He was being interviewed about a report from The Future Homes Commission about the need for investment in residential property. He argued that to invest in such infrastructure you need massive scale. There are claims that this merger and investment could result in 300,000 more homes being built every year.
His comments are likely to be more than a little controversial in our sedate world of Council pensions. I am reminded of the bun fight in City Hall here between "merger-ists" and "merger deniers" and the epic battle earlier this month here between the "Wandsworth" Council bulldog and "Gentleman Jim" LPFA.
One side argues that if the schemes merge they will be big enough to invest in such infrastructure funds that will not only provide homes, a much needed boost to the economy but also increase returns and slash costs. The other says "rubbish", bigger doesn't mean better and small is often beautiful (and more democratic and responsive).
By coincidence on Wednesday evening I went to the Parliamentary launch of the report by the Smith Institute "local authority pension funds: investing for growth". It makes a number of recommendations but broadly supports the idea of a "clearing house" and "pooled" LGPS funds to invest in social housing and infrastructure. Local Authority Pension Fund Forum (LAPFF) Chair Ian Greenwood made it clear at the meeting that the forum was "neutral" with regard to merger of its funds.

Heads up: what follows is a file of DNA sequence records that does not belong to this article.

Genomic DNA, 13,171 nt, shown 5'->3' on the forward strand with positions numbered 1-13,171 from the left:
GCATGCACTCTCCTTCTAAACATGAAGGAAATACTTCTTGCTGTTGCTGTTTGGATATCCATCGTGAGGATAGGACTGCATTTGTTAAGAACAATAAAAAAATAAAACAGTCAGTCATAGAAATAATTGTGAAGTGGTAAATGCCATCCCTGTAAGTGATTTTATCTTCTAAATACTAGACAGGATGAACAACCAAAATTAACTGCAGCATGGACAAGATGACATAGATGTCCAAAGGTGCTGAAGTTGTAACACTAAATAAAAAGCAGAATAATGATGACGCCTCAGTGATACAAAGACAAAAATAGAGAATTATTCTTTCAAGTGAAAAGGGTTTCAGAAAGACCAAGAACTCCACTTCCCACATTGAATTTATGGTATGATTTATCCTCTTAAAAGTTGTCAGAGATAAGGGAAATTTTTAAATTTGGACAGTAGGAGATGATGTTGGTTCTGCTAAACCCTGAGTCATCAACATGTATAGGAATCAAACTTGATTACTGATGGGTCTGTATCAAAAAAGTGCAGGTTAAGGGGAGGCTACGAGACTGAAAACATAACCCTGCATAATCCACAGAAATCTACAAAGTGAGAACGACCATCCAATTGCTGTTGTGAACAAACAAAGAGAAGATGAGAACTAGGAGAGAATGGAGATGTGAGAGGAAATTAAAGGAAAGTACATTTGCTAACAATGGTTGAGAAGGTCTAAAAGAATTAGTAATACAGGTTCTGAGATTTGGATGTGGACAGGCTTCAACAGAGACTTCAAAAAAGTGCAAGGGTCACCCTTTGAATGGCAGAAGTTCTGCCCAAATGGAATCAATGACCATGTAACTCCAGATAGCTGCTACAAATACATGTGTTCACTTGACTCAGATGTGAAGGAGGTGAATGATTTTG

In the Q&A I made the point that the report itself didn't appear to address any significant beneficiary concerns and a major reason why pension funds can't already invest in social housing is that property fund managers don't want anything to do with "plebs" and only want to invest in shiny new shopping centres and warehouses. Comrade Michael Johnson threw his usual hand grenade into the proceedings by stating that the LGPS is an Empire run in the interests of the Empire rather than its beneficiaries.
Following this mornings report UNISON has quite rightly reminded everyone that the absolute legal duty of pension schemes is to act in the interests of its beneficiaries (not to make property developers rich). While I am pretty sure that this does not mean that UNISON is necessarily opposed to such investment, those who propose it need to be damn sure that these investments benefit our members.
Out of the hundreds of organisations that are cited as contributing to the Future Homes report there appears to be no input whatsoever from those whose money it is being proposed should be put at risk?
Check my twitter account @grayee for more details on the "epic battle" (10 October) and Smith report (24 October).